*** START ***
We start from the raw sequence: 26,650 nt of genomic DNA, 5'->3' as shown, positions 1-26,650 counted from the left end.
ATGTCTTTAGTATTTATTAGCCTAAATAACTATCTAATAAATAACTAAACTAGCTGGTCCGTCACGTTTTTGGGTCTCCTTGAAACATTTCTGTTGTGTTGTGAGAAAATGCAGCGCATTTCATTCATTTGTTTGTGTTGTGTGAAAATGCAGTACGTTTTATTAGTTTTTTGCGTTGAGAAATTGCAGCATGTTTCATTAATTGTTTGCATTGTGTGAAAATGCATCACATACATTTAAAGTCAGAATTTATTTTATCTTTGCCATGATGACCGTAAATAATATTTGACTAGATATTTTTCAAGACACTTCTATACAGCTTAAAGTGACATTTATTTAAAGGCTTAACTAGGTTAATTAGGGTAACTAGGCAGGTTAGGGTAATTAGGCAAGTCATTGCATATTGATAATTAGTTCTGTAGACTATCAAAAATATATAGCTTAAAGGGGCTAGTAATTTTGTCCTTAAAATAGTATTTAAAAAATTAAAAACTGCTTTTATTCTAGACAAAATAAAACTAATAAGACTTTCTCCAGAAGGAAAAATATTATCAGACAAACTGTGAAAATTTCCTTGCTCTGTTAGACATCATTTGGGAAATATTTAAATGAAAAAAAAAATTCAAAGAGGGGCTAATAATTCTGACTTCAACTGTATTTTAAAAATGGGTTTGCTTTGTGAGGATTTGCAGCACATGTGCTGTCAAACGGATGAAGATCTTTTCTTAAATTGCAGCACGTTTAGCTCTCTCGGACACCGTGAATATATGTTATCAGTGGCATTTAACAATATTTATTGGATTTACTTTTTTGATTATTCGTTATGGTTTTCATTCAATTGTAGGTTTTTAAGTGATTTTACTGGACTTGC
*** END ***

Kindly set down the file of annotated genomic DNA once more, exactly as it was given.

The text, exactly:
We start from the raw sequence: 26,650 nt of genomic DNA, 5'->3' as shown, positions 1-26,650 counted from the left end.
ATGTCTTTAGTATTTATTAGCCTAAATAACTATCTAATAAATAACTAAACTAGCTGGTCCGTCACGTTTTTGGGTCTCCTTGAAACATTTCTGTTGTGTTGTGAGAAAATGCAGCGCATTTCATTCATTTGTTTGTGTTGTGTGAAAATGCAGTACGTTTTATTAGTTTTTTGCGTTGAGAAATTGCAGCATGTTTCATTAATTGTTTGCATTGTGTGAAAATGCATCACATACATTTAAAGTCAGAATTTATTTTATCTTTGCCATGATGACCGTAAATAATATTTGACTAGATATTTTTCAAGACACTTCTATACAGCTTAAAGTGACATTTATTTAAAGGCTTAACTAGGTTAATTAGGGTAACTAGGCAGGTTAGGGTAATTAGGCAAGTCATTGCATATTGATAATTAGTTCTGTAGACTATCAAAAATATATAGCTTAAAGGGGCTAGTAATTTTGTCCTTAAAATAGTATTTAAAAAATTAAAAACTGCTTTTATTCTAGACAAAATAAAACTAATAAGACTTTCTCCAGAAGGAAAAATATTATCAGACAAACTGTGAAAATTTCCTTGCTCTGTTAGACATCATTTGGGAAATATTTAAATGAAAAAAAAAATTCAAAGAGGGGCTAATAATTCTGACTTCAACTGTATTTTAAAAATGGGTTTGCTTTGTGAGGATTTGCAGCACATGTGCTGTCAAACGGATGAAGATCTTTTCTTAAATTGCAGCACGTTTAGCTCTCTCGGACACCGTGAATATATGTTATCAGTGGCATTTAACAATATTTATTGGATTTACTTTTTTGATTATTCGTTATGGTTTTCATTCAATTGTAGGTTTTTAAGTGATTTTACTGGACTTGC